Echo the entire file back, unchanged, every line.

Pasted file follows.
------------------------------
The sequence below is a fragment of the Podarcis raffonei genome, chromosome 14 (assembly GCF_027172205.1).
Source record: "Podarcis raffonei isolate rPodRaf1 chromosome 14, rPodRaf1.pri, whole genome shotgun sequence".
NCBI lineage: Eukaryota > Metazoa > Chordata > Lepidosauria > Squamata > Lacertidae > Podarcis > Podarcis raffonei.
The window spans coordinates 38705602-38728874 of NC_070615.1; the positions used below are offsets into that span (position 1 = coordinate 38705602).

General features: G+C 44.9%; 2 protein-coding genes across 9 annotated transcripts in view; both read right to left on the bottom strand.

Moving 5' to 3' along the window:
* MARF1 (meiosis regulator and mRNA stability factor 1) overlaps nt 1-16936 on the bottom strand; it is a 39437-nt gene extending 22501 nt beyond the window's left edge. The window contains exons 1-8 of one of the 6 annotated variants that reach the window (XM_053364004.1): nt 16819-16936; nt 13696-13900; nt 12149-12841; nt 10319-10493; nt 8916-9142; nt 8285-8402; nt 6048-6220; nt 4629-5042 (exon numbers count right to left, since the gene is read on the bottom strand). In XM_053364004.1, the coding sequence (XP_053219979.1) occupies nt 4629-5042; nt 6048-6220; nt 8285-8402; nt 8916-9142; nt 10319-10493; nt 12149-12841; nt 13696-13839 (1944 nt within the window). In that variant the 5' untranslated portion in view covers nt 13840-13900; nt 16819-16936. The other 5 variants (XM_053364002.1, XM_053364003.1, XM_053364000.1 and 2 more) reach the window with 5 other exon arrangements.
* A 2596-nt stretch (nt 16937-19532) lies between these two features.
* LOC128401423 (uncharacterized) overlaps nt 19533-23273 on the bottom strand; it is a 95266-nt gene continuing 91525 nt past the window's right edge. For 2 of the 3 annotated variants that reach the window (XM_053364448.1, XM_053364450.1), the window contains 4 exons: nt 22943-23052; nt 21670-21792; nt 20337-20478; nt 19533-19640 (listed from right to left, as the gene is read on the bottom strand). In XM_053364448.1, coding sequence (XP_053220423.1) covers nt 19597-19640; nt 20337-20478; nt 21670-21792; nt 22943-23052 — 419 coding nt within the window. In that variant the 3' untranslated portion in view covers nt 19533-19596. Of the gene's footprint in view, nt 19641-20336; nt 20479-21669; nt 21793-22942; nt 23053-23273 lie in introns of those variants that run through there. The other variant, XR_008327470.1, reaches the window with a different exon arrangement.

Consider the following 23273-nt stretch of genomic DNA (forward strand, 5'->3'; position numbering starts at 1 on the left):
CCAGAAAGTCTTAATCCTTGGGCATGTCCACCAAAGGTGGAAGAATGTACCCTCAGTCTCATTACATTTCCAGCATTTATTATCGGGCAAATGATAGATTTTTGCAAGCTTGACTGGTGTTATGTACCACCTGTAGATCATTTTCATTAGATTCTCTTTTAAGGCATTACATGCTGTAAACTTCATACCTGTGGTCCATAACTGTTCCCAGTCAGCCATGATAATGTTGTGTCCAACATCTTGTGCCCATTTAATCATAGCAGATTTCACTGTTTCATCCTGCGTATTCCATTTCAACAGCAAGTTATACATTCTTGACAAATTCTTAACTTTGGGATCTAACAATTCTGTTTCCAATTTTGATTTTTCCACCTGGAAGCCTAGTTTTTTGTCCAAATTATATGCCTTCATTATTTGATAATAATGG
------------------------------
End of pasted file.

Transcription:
The sequence below is a fragment of the Podarcis raffonei genome, chromosome 14 (assembly GCF_027172205.1).
Source record: "Podarcis raffonei isolate rPodRaf1 chromosome 14, rPodRaf1.pri, whole genome shotgun sequence".
NCBI lineage: Eukaryota > Metazoa > Chordata > Lepidosauria > Squamata > Lacertidae > Podarcis > Podarcis raffonei.
The window spans coordinates 38705602-38728874 of NC_070615.1; the positions used below are offsets into that span (position 1 = coordinate 38705602).

General features: G+C 44.9%; 2 protein-coding genes across 9 annotated transcripts in view; both read right to left on the bottom strand.

Moving 5' to 3' along the window:
* MARF1 (meiosis regulator and mRNA stability factor 1) overlaps nt 1-16936 on the bottom strand; it is a 39437-nt gene extending 22501 nt beyond the window's left edge. The window contains exons 1-8 of one of the 6 annotated variants that reach the window (XM_053364004.1): nt 16819-16936; nt 13696-13900; nt 12149-12841; nt 10319-10493; nt 8916-9142; nt 8285-8402; nt 6048-6220; nt 4629-5042 (exon numbers count right to left, since the gene is read on the bottom strand). In XM_053364004.1, the coding sequence (XP_053219979.1) occupies nt 4629-5042; nt 6048-6220; nt 8285-8402; nt 8916-9142; nt 10319-10493; nt 12149-12841; nt 13696-13839 (1944 nt within the window). In that variant the 5' untranslated portion in view covers nt 13840-13900; nt 16819-16936. The other 5 variants (XM_053364002.1, XM_053364003.1, XM_053364000.1 and 2 more) reach the window with 5 other exon arrangements.
* A 2596-nt stretch (nt 16937-19532) lies between these two features.
* LOC128401423 (uncharacterized) overlaps nt 19533-23273 on the bottom strand; it is a 95266-nt gene continuing 91525 nt past the window's right edge. For 2 of the 3 annotated variants that reach the window (XM_053364448.1, XM_053364450.1), the window contains 4 exons: nt 22943-23052; nt 21670-21792; nt 20337-20478; nt 19533-19640 (listed from right to left, as the gene is read on the bottom strand). In XM_053364448.1, coding sequence (XP_053220423.1) covers nt 19597-19640; nt 20337-20478; nt 21670-21792; nt 22943-23052 — 419 coding nt within the window. In that variant the 3' untranslated portion in view covers nt 19533-19596. Of the gene's footprint in view, nt 19641-20336; nt 20479-21669; nt 21793-22942; nt 23053-23273 lie in introns of those variants that run through there. The other variant, XR_008327470.1, reaches the window with a different exon arrangement.

Consider the following 23273-nt stretch of genomic DNA (forward strand, 5'->3'; position numbering starts at 1 on the left):
CCAGAAAGTCTTAATCCTTGGGCATGTCCACCAAAGGTGGAAGAATGTACCCTCAGTCTCATTACATTTCCAGCATTTATTATCGGGCAAATGATAGATTTTTGCAAGCTTGACTGGTGTTATGTACCACCTGTAGATCATTTTCATTAGATTCTCTTTTAAGGCATTACATGCTGTAAACTTCATACCTGTGGTCCATAACTGTTCCCAGTCAGCCATGATAATGTTGTGTCCAACATCTTGTGCCCATTTAATCATAGCAGATTTCACTGTTTCATCCTGCGTATTCCATTTCAACAGCAAGTTATACATTCTTGACAAATTCTTAACTTTGGGATCTAACAATTCTGTTTCCAATTTTGATTTTTCCACCTGGAAGCCTAGTTTTTTGTCCAAATTATATGCCTTCATTATTTGATAATAATGG